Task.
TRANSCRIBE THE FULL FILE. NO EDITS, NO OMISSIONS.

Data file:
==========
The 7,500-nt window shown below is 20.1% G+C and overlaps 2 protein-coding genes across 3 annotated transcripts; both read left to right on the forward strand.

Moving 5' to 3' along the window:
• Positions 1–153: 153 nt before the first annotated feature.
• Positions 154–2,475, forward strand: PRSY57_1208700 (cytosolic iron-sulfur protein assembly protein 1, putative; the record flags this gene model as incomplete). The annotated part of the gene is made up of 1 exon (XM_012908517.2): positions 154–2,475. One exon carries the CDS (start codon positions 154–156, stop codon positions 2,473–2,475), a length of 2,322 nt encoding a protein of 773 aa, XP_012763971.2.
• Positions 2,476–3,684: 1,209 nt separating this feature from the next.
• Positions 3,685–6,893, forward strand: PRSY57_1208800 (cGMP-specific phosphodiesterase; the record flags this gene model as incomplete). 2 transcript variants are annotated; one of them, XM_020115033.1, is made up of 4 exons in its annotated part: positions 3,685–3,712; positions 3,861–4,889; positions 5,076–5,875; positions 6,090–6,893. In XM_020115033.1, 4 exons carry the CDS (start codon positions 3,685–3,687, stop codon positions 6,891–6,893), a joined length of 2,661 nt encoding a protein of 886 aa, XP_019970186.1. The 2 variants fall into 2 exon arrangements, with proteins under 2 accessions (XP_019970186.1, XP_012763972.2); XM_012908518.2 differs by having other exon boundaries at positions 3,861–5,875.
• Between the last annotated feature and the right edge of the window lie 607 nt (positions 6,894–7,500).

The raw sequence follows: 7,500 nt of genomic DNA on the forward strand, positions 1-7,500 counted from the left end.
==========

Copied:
The 7,500-nt window shown below is 20.1% G+C and overlaps 2 protein-coding genes across 3 annotated transcripts; both read left to right on the forward strand.

Moving 5' to 3' along the window:
• Positions 1–153: 153 nt before the first annotated feature.
• Positions 154–2,475, forward strand: PRSY57_1208700 (cytosolic iron-sulfur protein assembly protein 1, putative; the record flags this gene model as incomplete). The annotated part of the gene is made up of 1 exon (XM_012908517.2): positions 154–2,475. One exon carries the CDS (start codon positions 154–156, stop codon positions 2,473–2,475), a length of 2,322 nt encoding a protein of 773 aa, XP_012763971.2.
• Positions 2,476–3,684: 1,209 nt separating this feature from the next.
• Positions 3,685–6,893, forward strand: PRSY57_1208800 (cGMP-specific phosphodiesterase; the record flags this gene model as incomplete). 2 transcript variants are annotated; one of them, XM_020115033.1, is made up of 4 exons in its annotated part: positions 3,685–3,712; positions 3,861–4,889; positions 5,076–5,875; positions 6,090–6,893. In XM_020115033.1, 4 exons carry the CDS (start codon positions 3,685–3,687, stop codon positions 6,891–6,893), a joined length of 2,661 nt encoding a protein of 886 aa, XP_019970186.1. The 2 variants fall into 2 exon arrangements, with proteins under 2 accessions (XP_019970186.1, XP_012763972.2); XM_012908518.2 differs by having other exon boundaries at positions 3,861–5,875.
• Between the last annotated feature and the right edge of the window lie 607 nt (positions 6,894–7,500).

The raw sequence follows: 7,500 nt of genomic DNA on the forward strand, positions 1-7,500 counted from the left end.